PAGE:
Don’t Flex Your PEX – How Bending PEX Pipe Can Lead to Premature Failure
The flexibility of PEX piping allows for sweeping bends that reduce the number of fittings required to install a PEX plumbing system. However, an analysis of a recent PEX failure indicates this convenience to plumbers may come at a steep price for homeowners—increased likelihood of premature failure.
Why PEX Piping Fails
PEX is structurally similar to polybutylene, a plastic piping system introduced in the 1970’s and widely used until the material’s vulnerability to chlorine degradation became obvious and it was pulled from the market.
PEX and polybutylene share common attributes such as their flexibility, joining methods and susceptibility to chlorine degradation. While PEX products are tested for long service life, there are several normal operating conditions which are outside the limits of those tests and can lead to premature failure of the PEX systems through what is called a “stage 3” or pure oxidative failure.
Unfortunately, the number of these failures has steadily grown as more municipalities move to new water disinfectants such as chlorine dioxide. An increasing number of service and re-pipe plumbers have had to replace leaking PEX piping that failed due to these stage 3 chlorine failures.
But while these failures have been on the rise, a recent analysis of a new type of failure may suggest that another form of widespread PEX failure could be on the horizon.
A New Failure Mode
In early 2021, Lubrizol Advanced Materials performed a failure analysis of a ¾” section of PEX-b tubing that experienced multiple through-wall cracks on the hot water side after approximately 10 years in residential service in California. These cracks were unique because they formed around the pipe rather than parallel to the direction of water flow.
The analysis found a chlorine degraded layer less than 0.1% of the thickness of the pipe. Based on the age of the pipe in service, this amount of degradation could be considered normal, and the pipe should have remained in service without failure for many years. Yet, pinhole leaks formed and the pipe had to be replaced.
The analysis indicated that the crack began in the thin embrittled layer that had been degraded by chlorinated water, and then expanded under mechanical stress caused by flexing of the pipe. This type of failure is classified as a “stage 2” failure in chlorine resistance testing.
To understand why the stress that created the initial cracks is occurring, it’s helpful to know a little about how PEX is manufactured. PEX-a and PEX-c are manufactured in a way that locks the cross-linked polymers in a straight-line configuration while PEX-b manufacturing can lock the cross-linked polymers in a coiled position.
When any piping, including PEX, is bent out of its natural state, it places the pipe under mechanical stress. If the pipe’s natural state is coiled, straightening the pipe or bending it in the opposite direction of its initial coil will induce stress; if the pipe’s natural state is straight, bending it will induce stress. When an already stressed PEX pipe is degraded by chlorine, the risk of stress corrosion cracking may be lower because the stress would be considered static. However, when a PEX pipe that has experienced even minimal chlorine degradation is subjected to new bending stress from expansion and contraction or manipulation, the risk of cracking is significantly higher. The stress can force the tiny cracks that occur in the degraded layer to expand to the point where the pipe fails.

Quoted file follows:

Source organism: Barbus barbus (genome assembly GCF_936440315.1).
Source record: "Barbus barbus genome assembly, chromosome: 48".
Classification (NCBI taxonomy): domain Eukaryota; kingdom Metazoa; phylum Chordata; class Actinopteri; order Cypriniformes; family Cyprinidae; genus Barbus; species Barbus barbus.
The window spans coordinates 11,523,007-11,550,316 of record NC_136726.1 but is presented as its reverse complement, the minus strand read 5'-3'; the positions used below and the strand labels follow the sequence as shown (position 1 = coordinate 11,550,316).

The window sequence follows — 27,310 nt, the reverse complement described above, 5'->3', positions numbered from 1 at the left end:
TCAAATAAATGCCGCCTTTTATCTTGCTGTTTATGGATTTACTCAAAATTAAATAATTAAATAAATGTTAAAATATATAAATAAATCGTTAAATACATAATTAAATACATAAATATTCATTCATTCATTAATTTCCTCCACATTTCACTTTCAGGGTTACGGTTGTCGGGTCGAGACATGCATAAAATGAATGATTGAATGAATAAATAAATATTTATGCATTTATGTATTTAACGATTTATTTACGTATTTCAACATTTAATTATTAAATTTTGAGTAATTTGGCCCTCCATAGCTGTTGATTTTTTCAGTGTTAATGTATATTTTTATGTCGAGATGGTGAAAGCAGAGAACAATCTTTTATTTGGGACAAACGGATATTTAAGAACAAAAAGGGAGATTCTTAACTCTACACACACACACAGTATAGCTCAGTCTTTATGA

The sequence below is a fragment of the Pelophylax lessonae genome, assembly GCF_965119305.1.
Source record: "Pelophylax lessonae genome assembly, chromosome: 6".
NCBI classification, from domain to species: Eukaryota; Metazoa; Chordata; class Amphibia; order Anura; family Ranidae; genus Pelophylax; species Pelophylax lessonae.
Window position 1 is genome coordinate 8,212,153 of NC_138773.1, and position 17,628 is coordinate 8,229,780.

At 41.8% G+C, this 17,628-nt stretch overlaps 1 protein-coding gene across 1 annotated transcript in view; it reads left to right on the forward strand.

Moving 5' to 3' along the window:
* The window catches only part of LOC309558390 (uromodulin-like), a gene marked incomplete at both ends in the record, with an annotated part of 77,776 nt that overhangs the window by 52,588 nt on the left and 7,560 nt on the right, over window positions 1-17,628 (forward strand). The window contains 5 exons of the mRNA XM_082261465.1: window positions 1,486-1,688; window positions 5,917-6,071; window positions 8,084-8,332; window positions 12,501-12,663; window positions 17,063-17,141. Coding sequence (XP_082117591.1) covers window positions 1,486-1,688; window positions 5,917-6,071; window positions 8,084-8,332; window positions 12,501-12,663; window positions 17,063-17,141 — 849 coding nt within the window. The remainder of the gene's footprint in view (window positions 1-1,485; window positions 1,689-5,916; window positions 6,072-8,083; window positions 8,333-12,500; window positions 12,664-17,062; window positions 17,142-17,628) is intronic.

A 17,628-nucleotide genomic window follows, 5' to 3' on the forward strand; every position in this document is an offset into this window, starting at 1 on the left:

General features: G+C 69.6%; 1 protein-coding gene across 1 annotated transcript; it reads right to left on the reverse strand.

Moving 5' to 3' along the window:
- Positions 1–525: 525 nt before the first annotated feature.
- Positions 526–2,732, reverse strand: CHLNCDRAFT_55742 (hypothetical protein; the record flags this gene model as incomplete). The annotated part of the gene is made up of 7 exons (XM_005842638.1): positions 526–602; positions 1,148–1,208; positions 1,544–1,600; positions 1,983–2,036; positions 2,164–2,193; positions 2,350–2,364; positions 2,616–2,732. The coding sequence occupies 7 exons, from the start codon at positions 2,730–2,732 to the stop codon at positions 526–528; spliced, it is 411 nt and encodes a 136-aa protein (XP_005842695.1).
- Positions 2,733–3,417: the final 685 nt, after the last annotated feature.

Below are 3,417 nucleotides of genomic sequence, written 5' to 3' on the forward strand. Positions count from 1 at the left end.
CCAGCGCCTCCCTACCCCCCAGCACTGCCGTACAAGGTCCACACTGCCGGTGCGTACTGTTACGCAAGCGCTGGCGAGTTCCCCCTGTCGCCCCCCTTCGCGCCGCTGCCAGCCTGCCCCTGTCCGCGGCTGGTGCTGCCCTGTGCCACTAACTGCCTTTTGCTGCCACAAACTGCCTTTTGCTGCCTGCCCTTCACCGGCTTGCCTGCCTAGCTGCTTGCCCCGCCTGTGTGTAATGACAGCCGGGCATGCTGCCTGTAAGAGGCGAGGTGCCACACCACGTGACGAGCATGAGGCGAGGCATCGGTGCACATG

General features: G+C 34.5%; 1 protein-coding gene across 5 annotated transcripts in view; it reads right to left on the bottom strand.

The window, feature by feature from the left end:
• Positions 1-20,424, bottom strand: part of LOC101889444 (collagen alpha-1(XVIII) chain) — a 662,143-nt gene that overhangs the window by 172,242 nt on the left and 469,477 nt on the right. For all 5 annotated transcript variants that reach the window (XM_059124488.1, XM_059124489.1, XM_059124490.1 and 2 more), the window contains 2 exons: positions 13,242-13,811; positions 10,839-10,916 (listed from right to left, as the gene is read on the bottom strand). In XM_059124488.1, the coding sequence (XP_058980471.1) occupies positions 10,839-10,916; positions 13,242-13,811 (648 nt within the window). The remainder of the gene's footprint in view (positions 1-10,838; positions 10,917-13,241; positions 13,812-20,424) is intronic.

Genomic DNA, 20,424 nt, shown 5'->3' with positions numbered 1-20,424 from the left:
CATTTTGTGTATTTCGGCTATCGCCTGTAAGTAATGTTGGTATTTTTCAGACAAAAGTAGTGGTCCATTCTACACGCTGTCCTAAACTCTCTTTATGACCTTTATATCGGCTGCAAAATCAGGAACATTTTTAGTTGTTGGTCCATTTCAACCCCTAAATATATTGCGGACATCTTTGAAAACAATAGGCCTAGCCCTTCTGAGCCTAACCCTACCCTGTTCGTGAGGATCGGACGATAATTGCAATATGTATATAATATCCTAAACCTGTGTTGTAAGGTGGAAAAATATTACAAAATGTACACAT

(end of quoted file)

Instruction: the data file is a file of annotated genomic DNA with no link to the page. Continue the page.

Hiding in Plain Sight
One more question remains. If this failure is related to bending PEX, why are we just learning about it now? Two reasons.
First, it can take a few years for the thin degradation layer to form and then several more years for the initial crack to expand through the pipe wall and cause a leak, meaning that the problem typically won’t show itself until the piping is several years old.
The other reason is misdiagnosis. The cracks that appear on the exterior surface of the pipe look like external physical damage. The failed pipe that was analyzed, and other similar failures, have been visually diagnosed as resulting from sources ranging from vibration or rubbing of the pipe against a structural member to a nick from a cutting tool during or after installation. Without a thorough evaluation of the failure, it would be nearly impossible for a plumbing contractor or homeowner to tell the difference between physical damage and this form of chlorine-induced stage 2 failure.
An Asset that Becomes a Liability
One of the main reasons plumbers have embraced PEX is its flexibility and the perceived benefits that go along with it. Unfortunately, this analysis shows that PEX’s flexibility could in fact be a major liability.
With a FlowGuard Gold Plumbing System there is no need to worry about chlorine-related failures. FlowGuard Gold CPVC is inherently immune to chlorine degradation from drinking water. A FlowGuard Gold plumbing system installs as fast as PEX according to a third-party time analysis and has been proven in U.S. domestic water systems for more than 60 years.
You can avoid both stage 2 and stage 3 PEX failures, and give your customers the long-lasting, proven plumbing system they expect, by switching to FlowGuard Gold CPVC. To learn more about PEX stage 2 failures and the analysis that identified the cause, read our technical article.